“This is a bill that’s been done the right way,” said Senator Lamar Alexander, Republican of Tennessee and the chairman of the Senate health committee, in a subtle dig at Republican leaders who bypassed the committee and Democrats in a failed push to repeal the Affordable Care Act. “It’s an example of the way the Senate is supposed to work.”

The food and drug agency depends on user fees to finance more than a quarter of its budget and to speed the approval of drugs while maintaining strict safety standards.

The bill includes a proposal by Senator Susan Collins, Republican of Maine, intended to prevent huge, unjustified price increases on decades-old prescription medicines that have no competition.

The legislation directs the agency to speed the review of generic drug applications when products on the market have little or no competition.

The F.D.A. bill also includes new requirements that could increase the number of cancer drugs for children.

Under the bill, manufacturers of new drugs for adult cancer must provide data to the government on how the drugs could also be used to treat cancer in children.

“We’ve already seen, for example, that a drug developed for lung cancer in adults is also effective in treating a cancer of the nervous system in children under age 10,” said Nancy F. Goodman, the executive director of Kids v. Cancer, an advocacy group.

Senator Michael Bennet, Democrat of Colorado, said: “Over the last 20 years, the Food and Drug Administration has approved roughly 190 new cancer treatments for adults but just three new treatments for children. The F.D.A. saw that gap, and they have asked us to close it.’’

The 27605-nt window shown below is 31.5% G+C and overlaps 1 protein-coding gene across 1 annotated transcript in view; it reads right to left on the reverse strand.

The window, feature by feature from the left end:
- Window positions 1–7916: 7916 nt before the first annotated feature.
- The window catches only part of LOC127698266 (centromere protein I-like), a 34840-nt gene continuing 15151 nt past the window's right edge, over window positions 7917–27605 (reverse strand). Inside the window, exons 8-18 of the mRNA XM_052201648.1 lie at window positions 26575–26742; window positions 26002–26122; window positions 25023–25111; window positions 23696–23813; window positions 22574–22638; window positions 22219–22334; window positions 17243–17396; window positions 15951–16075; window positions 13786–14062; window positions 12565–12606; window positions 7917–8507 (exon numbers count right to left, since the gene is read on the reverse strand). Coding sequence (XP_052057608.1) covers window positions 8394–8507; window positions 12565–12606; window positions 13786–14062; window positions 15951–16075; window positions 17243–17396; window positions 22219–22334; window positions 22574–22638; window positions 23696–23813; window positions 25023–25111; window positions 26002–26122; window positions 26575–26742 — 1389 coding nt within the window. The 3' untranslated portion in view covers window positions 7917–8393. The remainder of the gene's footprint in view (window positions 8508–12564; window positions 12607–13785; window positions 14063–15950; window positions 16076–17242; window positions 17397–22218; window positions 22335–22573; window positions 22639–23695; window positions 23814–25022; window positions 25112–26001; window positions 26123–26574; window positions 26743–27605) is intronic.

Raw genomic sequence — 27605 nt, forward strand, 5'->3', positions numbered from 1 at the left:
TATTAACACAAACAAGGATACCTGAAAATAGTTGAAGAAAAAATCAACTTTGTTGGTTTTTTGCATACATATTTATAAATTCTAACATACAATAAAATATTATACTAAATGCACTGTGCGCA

The “right to try” bill, introduced by Senator Ron Johnson, Republican of Wisconsin, aims to establish a new pathway for terminally ill patients to gain access to experimental drugs that have not been approved by the F.D.A.

These patients are often extremely ill and unable to participate in clinical trials, or have no other treatment options.

Under current law, drug companies can already provide access to patients outside of clinical trials under a program known as expanded access or compassionate use.

The F.D.A. says it approves about 99 percent of compassionate use requests.

But companies sometimes refuse, fearing that the results could be used against them by the F.D.A.

In some cases, drug makers fear they could be sued by patients who say they have been injured by unapproved drug products.

The bill would establish national standards and rules to help channel drugs still under development to terminally ill patients.

It would also shield pharmaceutical companies and doctors from some of the legal risks of providing drugs that have not been approved by the agency.

Companies that manufacture such drugs and doctors who prescribe them would generally be protected unless they engaged in “reckless or willful misconduct” or “gross negligence” or intentionally harmed a patient.

“These are real people facing their mortality with no hope,” Mr. Johnson said.

Opponents of the bill say there is a difference between dying comfortably and dying horribly, suffering pain and other side effects of an unapproved drug.

Public Citizen, a consumer group, said the bill would “provide false hope to patients” and undermine the F.D.A.’s authority to supervise the use of experimental drug products.